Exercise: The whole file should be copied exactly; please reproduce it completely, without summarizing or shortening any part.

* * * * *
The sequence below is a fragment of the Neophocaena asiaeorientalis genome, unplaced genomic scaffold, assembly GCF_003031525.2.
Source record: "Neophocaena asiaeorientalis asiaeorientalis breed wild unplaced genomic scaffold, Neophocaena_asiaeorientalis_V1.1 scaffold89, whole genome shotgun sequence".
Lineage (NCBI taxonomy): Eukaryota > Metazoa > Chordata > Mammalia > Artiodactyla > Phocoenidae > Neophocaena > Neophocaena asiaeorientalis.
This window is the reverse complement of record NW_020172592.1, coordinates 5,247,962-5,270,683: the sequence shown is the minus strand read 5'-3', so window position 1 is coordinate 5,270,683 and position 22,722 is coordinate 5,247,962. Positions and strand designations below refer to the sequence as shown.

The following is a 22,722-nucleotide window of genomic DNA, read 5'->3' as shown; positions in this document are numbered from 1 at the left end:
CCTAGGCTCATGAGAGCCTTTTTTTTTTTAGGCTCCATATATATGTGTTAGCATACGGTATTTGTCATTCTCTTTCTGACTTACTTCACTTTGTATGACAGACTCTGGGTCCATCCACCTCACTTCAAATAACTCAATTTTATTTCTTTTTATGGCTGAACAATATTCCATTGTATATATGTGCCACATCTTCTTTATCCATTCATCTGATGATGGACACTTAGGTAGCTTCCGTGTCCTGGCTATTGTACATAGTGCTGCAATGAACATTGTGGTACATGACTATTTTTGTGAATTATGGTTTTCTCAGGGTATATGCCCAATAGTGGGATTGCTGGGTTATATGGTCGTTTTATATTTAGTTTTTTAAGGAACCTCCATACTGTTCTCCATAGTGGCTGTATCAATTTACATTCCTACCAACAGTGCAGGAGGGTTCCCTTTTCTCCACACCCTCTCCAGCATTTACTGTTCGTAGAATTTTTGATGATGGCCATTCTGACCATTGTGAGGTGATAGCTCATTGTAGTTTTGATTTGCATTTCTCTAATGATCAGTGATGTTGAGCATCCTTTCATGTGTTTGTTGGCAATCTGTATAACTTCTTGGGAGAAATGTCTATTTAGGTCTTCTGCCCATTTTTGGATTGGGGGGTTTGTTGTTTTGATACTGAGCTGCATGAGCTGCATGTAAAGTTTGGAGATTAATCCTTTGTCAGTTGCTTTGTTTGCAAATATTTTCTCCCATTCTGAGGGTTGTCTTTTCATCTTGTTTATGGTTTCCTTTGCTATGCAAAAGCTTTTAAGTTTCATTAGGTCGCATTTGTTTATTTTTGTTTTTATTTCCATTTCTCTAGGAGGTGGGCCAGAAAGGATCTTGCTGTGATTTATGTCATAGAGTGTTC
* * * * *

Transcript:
The sequence below is a fragment of the Neophocaena asiaeorientalis genome, unplaced genomic scaffold, assembly GCF_003031525.2.
Source record: "Neophocaena asiaeorientalis asiaeorientalis breed wild unplaced genomic scaffold, Neophocaena_asiaeorientalis_V1.1 scaffold89, whole genome shotgun sequence".
Lineage (NCBI taxonomy): Eukaryota > Metazoa > Chordata > Mammalia > Artiodactyla > Phocoenidae > Neophocaena > Neophocaena asiaeorientalis.
This window is the reverse complement of record NW_020172592.1, coordinates 5,247,962-5,270,683: the sequence shown is the minus strand read 5'-3', so window position 1 is coordinate 5,270,683 and position 22,722 is coordinate 5,247,962. Positions and strand designations below refer to the sequence as shown.

The following is a 22,722-nucleotide window of genomic DNA, read 5'->3' as shown; positions in this document are numbered from 1 at the left end:
CCTAGGCTCATGAGAGCCTTTTTTTTTTTAGGCTCCATATATATGTGTTAGCATACGGTATTTGTCATTCTCTTTCTGACTTACTTCACTTTGTATGACAGACTCTGGGTCCATCCACCTCACTTCAAATAACTCAATTTTATTTCTTTTTATGGCTGAACAATATTCCATTGTATATATGTGCCACATCTTCTTTATCCATTCATCTGATGATGGACACTTAGGTAGCTTCCGTGTCCTGGCTATTGTACATAGTGCTGCAATGAACATTGTGGTACATGACTATTTTTGTGAATTATGGTTTTCTCAGGGTATATGCCCAATAGTGGGATTGCTGGGTTATATGGTCGTTTTATATTTAGTTTTTTAAGGAACCTCCATACTGTTCTCCATAGTGGCTGTATCAATTTACATTCCTACCAACAGTGCAGGAGGGTTCCCTTTTCTCCACACCCTCTCCAGCATTTACTGTTCGTAGAATTTTTGATGATGGCCATTCTGACCATTGTGAGGTGATAGCTCATTGTAGTTTTGATTTGCATTTCTCTAATGATCAGTGATGTTGAGCATCCTTTCATGTGTTTGTTGGCAATCTGTATAACTTCTTGGGAGAAATGTCTATTTAGGTCTTCTGCCCATTTTTGGATTGGGGGGTTTGTTGTTTTGATACTGAGCTGCATGAGCTGCATGTAAAGTTTGGAGATTAATCCTTTGTCAGTTGCTTTGTTTGCAAATATTTTCTCCCATTCTGAGGGTTGTCTTTTCATCTTGTTTATGGTTTCCTTTGCTATGCAAAAGCTTTTAAGTTTCATTAGGTCGCATTTGTTTATTTTTGTTTTTATTTCCATTTCTCTAGGAGGTGGGCCAGAAAGGATCTTGCTGTGATTTATGTCATAGAGTGTTC